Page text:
In short, on the one hand we are witnessing an information bulimia made up of useless superficial, polarising and polluting articles that do not inform citizens on crucial issues such as the climate crisis, corruption, mafias, food, racism, energy transition, while at the same time distancing them from information. On the other hand, we experience a narrowing of civic spaces in which the right to criticism, freedom of expression and the right to inform can be exercised. Citizens are thus less and less informed, addicted to their own bubbles and circuits, tired and powerless and, consequently, less inclined to become indignant, participate and mobilise against those who hold and abuse power. 

Examples of this are the recent investigation in which the Minister of Tourism, Daniela Santanché, isunder investigation for false accounting, or those in Liguria with Toti, who is under investigation for corruption. Where is the anger and mobilisation of citizens? How well informed are they on these matters of public interest? But above all, how do we get out of this long historical phase, initiated by Berlusconi, with the acquisition of televisions, newspapers, private publishing houses and which has continued to the present day with most of the publishing groups in the hands of a handful of industrialist and political families?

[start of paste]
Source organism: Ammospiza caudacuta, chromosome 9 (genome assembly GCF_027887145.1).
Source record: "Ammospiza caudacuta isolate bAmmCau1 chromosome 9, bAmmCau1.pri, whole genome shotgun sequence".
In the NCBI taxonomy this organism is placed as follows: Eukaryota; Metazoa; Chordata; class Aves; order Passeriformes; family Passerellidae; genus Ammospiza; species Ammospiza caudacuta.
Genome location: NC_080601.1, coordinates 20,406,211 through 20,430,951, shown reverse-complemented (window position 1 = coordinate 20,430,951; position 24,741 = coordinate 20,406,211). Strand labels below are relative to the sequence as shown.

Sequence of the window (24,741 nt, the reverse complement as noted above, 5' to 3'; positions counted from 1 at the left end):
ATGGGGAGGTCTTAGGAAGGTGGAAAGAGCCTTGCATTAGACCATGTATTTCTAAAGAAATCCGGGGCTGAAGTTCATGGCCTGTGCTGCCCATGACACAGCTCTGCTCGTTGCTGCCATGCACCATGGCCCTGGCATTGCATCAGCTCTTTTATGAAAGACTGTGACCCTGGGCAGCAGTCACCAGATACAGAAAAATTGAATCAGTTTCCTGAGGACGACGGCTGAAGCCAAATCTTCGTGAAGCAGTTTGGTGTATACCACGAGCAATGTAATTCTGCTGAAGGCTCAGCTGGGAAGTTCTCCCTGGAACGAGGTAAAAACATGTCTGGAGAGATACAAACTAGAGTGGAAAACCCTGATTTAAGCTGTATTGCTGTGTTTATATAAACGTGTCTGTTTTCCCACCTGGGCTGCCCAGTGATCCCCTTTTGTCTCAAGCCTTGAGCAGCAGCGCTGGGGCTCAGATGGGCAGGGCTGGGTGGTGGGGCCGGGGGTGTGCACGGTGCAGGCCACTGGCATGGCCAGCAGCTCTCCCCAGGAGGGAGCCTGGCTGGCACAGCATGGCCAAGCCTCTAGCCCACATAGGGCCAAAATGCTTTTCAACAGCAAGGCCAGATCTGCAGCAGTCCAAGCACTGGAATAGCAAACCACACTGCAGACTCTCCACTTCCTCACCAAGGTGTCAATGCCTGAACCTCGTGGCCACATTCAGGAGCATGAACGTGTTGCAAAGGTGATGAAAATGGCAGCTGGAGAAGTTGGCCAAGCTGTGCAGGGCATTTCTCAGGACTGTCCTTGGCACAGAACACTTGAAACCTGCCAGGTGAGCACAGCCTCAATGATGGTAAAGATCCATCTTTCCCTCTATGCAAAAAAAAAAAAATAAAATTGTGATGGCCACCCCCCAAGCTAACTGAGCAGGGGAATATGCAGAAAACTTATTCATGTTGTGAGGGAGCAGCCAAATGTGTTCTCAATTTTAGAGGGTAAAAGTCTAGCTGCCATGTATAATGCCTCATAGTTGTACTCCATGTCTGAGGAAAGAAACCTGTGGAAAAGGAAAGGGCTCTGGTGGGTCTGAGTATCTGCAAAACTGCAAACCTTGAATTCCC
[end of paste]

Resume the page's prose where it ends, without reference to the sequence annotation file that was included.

Let us think of Exor, the holding company of the Agnelli-Elkann family and controlling shareholder of the Gedi publishing group (i.e. Repubblica, La Stampa but also Radio Deejay, Radio Capital) or of Antonio Angelucci, owner of three newspapers (Giornale, Libero and Tempo), entrepreneur in the private health sector, deputy of the League and intent on acquiring the press agency AGI, now owned by ENI; and the RCS Media Group, in full Rizzoli-Corriere della Sera, administered by Urbano Cairo, former collaborator of Silvio Berlusconi in Fininvest and today also owner of LA7.